You have some level of disconnect between the state standards that are applied and the federal standards that are applied. In a lot of instances, just moving the states to the old OMB standards would allow us to have more disaggregation than we do now.
If we are able to see revised standards that we are all hoping for and then move the states to those standards, which would have even more categories of race and ethnicity and intersectionality that we all want to see and we move the states to that as well, then we would be able to achieve the dream of being able to see our communities and understand the differences. So, I think the first step is really education of communities and education of our local and state officials and public agencies within those communities, those states, about why this matters and the fact that there are standards out there that have been thought about that, if they just move to that, it will allow for an easier process for them going forward.
Mrs. Minnis: I am going to start where Meeta left off around helping the states move to even the current standards. Again, the current standards allow for data disaggregation, which, unfortunately, as I mentioned, has not actually resulted in more agencies doing it. But I think it is important that there is a standard out there that advocates and community-based organizations (CBOs) can point to, to say, no, there are precedents within agencies to do this.
In that same vein, that is one of the reasons why the initial proposed revisions as contemplated by the Federal Register notice to move that disaggregation data collection and reporting to a mandatory nature as opposed to a permissive nature is also important. Because it is a strong statement, again, to point to for advocates to be able to say, no, state and local, you should be doing this as well.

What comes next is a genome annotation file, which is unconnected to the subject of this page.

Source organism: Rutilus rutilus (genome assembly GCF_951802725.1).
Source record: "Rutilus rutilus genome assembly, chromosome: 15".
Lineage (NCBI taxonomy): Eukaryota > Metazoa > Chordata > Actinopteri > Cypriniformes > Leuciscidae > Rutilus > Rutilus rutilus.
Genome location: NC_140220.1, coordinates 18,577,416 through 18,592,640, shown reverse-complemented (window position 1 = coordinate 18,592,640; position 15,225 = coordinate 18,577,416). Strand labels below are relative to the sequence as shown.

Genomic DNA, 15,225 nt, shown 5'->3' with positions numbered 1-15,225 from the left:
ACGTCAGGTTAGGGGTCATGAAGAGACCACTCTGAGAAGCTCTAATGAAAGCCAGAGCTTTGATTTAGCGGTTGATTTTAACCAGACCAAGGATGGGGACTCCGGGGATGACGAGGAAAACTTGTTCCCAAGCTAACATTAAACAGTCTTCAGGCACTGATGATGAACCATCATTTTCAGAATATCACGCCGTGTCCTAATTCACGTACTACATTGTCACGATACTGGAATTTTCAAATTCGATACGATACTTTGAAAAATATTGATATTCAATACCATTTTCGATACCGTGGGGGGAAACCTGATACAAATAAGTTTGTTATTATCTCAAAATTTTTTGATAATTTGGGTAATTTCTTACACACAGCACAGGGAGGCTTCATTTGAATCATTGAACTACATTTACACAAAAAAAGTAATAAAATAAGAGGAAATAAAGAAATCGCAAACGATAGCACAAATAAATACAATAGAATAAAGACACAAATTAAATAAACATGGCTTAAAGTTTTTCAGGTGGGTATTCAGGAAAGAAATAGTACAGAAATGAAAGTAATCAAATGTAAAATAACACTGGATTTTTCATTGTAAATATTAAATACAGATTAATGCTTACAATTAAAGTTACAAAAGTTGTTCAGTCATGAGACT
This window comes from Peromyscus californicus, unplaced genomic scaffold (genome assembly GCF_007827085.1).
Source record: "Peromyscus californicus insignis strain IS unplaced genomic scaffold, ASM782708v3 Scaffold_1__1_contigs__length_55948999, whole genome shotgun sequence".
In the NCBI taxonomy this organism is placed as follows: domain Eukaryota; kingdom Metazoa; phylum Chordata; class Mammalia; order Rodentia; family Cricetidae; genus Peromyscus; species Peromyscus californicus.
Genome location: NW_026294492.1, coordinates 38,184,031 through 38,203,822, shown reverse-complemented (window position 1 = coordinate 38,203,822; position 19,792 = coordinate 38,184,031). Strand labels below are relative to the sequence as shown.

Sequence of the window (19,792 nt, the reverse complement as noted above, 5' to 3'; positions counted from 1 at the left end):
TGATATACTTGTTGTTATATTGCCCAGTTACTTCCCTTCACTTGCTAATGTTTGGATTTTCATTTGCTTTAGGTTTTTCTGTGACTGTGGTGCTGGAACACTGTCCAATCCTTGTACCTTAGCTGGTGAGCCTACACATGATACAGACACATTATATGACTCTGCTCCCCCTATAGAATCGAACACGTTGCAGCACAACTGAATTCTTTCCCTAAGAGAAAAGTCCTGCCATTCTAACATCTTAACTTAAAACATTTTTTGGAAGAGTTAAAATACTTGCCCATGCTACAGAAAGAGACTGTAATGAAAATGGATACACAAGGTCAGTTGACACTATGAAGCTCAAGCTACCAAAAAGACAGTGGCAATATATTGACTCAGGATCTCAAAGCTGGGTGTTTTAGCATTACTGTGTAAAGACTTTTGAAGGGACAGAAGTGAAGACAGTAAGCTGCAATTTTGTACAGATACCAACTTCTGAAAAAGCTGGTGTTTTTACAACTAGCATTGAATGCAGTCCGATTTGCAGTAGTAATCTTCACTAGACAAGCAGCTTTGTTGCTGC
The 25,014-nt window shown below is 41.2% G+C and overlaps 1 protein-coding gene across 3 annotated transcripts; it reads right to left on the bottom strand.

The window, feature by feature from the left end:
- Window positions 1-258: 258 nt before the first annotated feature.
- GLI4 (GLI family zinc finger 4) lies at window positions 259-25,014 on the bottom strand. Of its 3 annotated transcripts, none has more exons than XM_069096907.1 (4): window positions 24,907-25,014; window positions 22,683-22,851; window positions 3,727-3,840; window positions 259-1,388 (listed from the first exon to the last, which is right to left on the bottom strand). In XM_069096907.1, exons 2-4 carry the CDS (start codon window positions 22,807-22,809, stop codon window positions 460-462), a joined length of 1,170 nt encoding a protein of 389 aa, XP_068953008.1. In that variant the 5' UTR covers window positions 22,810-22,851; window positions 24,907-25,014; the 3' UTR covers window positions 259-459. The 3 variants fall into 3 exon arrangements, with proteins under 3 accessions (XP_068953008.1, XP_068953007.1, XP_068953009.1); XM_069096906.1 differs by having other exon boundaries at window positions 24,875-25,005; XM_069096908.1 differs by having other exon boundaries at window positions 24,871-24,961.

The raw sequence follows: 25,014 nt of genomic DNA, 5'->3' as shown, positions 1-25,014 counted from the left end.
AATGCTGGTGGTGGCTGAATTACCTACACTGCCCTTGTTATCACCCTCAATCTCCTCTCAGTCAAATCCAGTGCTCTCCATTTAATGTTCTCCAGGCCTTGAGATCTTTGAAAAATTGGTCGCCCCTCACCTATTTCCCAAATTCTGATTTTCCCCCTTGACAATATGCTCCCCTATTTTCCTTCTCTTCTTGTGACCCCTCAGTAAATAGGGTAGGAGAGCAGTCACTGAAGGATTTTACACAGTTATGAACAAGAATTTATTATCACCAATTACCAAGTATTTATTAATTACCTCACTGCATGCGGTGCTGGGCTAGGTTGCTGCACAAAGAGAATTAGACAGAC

To that point, I would also say that what would be helpful is to have strong guidance and language from OMB. They currently have a guidance that they issued earlier last year that lifted up the idea that, under the current standards, you can disaggregate data. So, I would start there as something for today. Then, as we move along in the process and hopefully see revised standards that move to mandatory, there will be strong guidance from OMB about that as well.
We can continue to lift that up as model language for state and locals and to help with the education process that Meeta was talking about. Also, there are some places that have started to do this work already. California has done some work. New York. Look to those as potential models or at least lessons learned, things that worked well, maybe some things that did not. You can learn from what the Census Bureau has done in their data collection processes.